Red Hat Bugzilla – Bug 826507
Problem mounting DFS Shares with Kerberos
Last modified: 2014-06-18 03:42:24 EDT
Description of problem:
While trying to mount a DFS Cifs share using kerberos, I got an mount error(126): Required key not available.
Version-Release number of selected component (if applicable):
Well, this bug report is pretty much content-free...
Let's start with exactly what you were doing (command line you ran, IOW), and some details about the server and share you're trying to mount...
Also check that you KDC allows (allow_weak_crypto) the ciphers the client supports. Latest MIT KDC turn older ciphers off but older clients are usually not capable of supporting latest ciphers.
I am trying to mount a DFS Cifs share (as described in the initial comment) using:
mount.cifs -o nobrl,mfsymlinks,noserverino,file_mode=0700,dir_mode=0700,user=,uid=$MYUID,cruid=$MYUID,gid=$MYGID,sec=krb5 //$my.dfs.root/dfs/users/all/ /mnt
Here is my request-key.conf:
create user debug:* negate /bin/keyctl negate %k 30 %S
create user debug:loop:* * |/bin/cat
create user debug:* * /usr/share/keyutils/request-key-debug.sh %k %d %c %S
negate * * * /bin/keyctl negate %k 30 %S
create cifs.spnego * * /usr/sbin/cifs.upcall -t -c %k
create dns_resolver * * /usr/sbin/cifs.upcall %k
The cc_cache file has been created correctly and is listed by klist.
This procedure worked in Fedora 16.
In F17, we started shipping /etc/request-key.d/cifs.spnego.conf. You'll probably need to alter that file and add the '-t' argument in order for it to take effect. The -c argument to cifs.upcall has been deprecated for a long time and can be dropped.
Can you let me know whether that helps? If it doesn't then you'll probably want to set up syslog to log at daemon.debug level, and collect the log messages from cifs.upcall during one of these tests.
Created attachment 588354 [details]
dmesg output while trying to mount a dfs share (cifsFYI set)
Sadly the suggested option changes did not solve the problem. I have attached a dmesg output with cifsFYI set.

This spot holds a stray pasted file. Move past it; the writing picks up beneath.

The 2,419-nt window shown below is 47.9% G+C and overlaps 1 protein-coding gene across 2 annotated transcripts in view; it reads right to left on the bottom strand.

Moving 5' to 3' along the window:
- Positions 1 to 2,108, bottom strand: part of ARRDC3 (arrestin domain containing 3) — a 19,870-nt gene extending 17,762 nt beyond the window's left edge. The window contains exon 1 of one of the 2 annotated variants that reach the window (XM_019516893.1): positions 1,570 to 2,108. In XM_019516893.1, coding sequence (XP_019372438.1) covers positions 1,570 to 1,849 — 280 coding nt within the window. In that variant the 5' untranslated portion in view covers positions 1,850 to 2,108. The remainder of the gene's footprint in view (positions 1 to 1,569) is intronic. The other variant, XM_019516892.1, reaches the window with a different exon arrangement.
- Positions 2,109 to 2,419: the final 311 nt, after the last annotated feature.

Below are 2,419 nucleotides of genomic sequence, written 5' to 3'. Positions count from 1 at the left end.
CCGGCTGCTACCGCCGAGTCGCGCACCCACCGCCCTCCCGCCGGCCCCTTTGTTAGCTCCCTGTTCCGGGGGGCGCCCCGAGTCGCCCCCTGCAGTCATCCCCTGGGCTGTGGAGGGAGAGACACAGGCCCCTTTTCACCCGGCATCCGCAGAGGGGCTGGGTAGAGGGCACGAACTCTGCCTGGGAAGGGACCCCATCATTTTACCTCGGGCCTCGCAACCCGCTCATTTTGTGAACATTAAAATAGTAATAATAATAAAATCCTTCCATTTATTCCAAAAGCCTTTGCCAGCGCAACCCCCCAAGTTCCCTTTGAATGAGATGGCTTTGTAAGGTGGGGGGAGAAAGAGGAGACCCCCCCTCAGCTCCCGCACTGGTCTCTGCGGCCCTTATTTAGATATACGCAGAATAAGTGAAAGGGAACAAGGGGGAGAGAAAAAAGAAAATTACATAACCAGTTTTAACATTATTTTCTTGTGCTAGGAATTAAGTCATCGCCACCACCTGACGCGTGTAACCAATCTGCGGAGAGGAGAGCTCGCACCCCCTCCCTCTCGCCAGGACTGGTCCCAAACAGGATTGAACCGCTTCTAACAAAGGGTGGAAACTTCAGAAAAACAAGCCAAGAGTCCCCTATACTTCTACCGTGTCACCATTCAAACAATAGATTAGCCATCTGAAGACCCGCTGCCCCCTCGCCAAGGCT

Created attachment 588356 [details]
relevant part of daemon.debug log
Well, that is odd...
The cFYI message indicates that the SPNEGO key request returned -ENOKEY, but the daemon.debug log looks like the request succeeded (after doing a DNS lookup to get the hostname). I don't see any obvious bug that would make it downcall with a negative key in that case.
What we may need to do is add some extra debugging to cifs.upcall and ensure that it's downcalling with the right key.
Ok, does this have to be done in the sourcecode?
Created attachment 588554 [details]
patch -- more debug logging for krb5 upcalls
This patch is against cifs.upcall. It adds more debug logging in the exit codepaths of cifs.upcall and may help us determine whether we're getting an error back on the upcall or not.
It should apply to the 5.5 sources (which is in updates-testing for f17).
cifs.upcall.c:1045:2: error: format '%d' expects argument of type 'int', but argument 3 has type 'long int' [-Werror=format]
cifs.upcall.c:1045:2: error: format '%ld' expects argument of type 'int', but argument 3 has type 'long int' [-Werror=format]
the patch applies correctly.
Attached you will find the logs with debug set.
Created attachment 589065 [details]
daemon debug with cifs-verbose login patch applied
Created attachment 589066 [details]
dmesg output with cifs-verbose login patch applied and cifsFYI set
Any update on that?
It looks like your kernel log has two mount attempts (and two request_key calls), but the daemon.debug log only shows that one upcall occurred. That upcall was successful.
This request_key call failed:
[ 338.066972] fs/cifs/cifs_spnego.c: key description = ver=0x2;host=d.ethz.ch;ip4=172.31.65.60;sec=krb5;uid=0xaf05;creduid=0xaf05;user=mam4tst;pid=0x5a2
[ 338.126423] fs/cifs/sess.c: ssetup freeing small buf ffff88012da78000
[ 338.126427] CIFS VFS: Send error in SessSetup = -126
...but this one worked:
[ 344.834585] fs/cifs/cifs_spnego.c: key description = ver=0x2;host=d.ethz.ch;ip4=172.31.52.67;sec=krb5;uid=0xaf05;creduid=0xaf05;user=mam4tst;pid=0x5b4
[ 344.870882] fs/cifs/transport.c: For smb_command 115
[ 344.870889] fs/cifs/transport.c: Sending smb: total_len 1676
[ 344.874121] fs/cifs/connect.c: RFC1002 header 0xf9
[ 344.874163] fs/cifs/transport.c: cifs_sync_mid_result: cmd=115 mid=2 state=4
...note that the ip4= addresses are different. Here's the key description in the daemon.debug log: